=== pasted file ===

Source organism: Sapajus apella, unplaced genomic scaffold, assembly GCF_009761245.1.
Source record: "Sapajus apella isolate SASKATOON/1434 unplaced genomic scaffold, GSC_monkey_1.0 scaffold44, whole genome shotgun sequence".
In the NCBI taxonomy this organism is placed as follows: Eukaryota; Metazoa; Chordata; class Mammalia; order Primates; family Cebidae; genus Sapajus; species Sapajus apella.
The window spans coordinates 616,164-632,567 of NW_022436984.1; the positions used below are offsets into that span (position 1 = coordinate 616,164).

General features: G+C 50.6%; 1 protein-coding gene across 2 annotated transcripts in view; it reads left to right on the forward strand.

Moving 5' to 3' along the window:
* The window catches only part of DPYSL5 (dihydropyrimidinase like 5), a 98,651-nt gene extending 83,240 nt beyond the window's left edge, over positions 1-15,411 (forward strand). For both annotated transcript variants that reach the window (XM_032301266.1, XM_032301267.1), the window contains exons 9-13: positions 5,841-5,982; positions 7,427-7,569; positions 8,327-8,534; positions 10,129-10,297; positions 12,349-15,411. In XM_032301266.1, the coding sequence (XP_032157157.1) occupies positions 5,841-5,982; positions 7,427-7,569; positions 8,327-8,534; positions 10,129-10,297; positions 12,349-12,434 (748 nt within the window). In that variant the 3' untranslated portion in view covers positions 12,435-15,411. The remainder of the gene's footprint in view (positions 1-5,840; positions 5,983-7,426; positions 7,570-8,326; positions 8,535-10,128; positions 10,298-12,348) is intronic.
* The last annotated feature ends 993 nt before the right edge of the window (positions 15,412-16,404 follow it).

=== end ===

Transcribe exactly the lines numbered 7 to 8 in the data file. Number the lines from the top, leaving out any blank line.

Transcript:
* The window catches only part of DPYSL5 (dihydropyrimidinase like 5), a 98,651-nt gene extending 83,240 nt beyond the window's left edge, over positions 1-15,411 (forward strand). For both annotated transcript variants that reach the window (XM_032301266.1, XM_032301267.1), the window contains exons 9-13: positions 5,841-5,982; positions 7,427-7,569; positions 8,327-8,534; positions 10,129-10,297; positions 12,349-15,411. In XM_032301266.1, the coding sequence (XP_032157157.1) occupies positions 5,841-5,982; positions 7,427-7,569; positions 8,327-8,534; positions 10,129-10,297; positions 12,349-12,434 (748 nt within the window). In that variant the 3' untranslated portion in view covers positions 12,435-15,411. The remainder of the gene's footprint in view (positions 1-5,840; positions 5,983-7,426; positions 7,570-8,326; positions 8,535-10,128; positions 10,298-12,348) is intronic.
* The last annotated feature ends 993 nt before the right edge of the window (positions 15,412-16,404 follow it).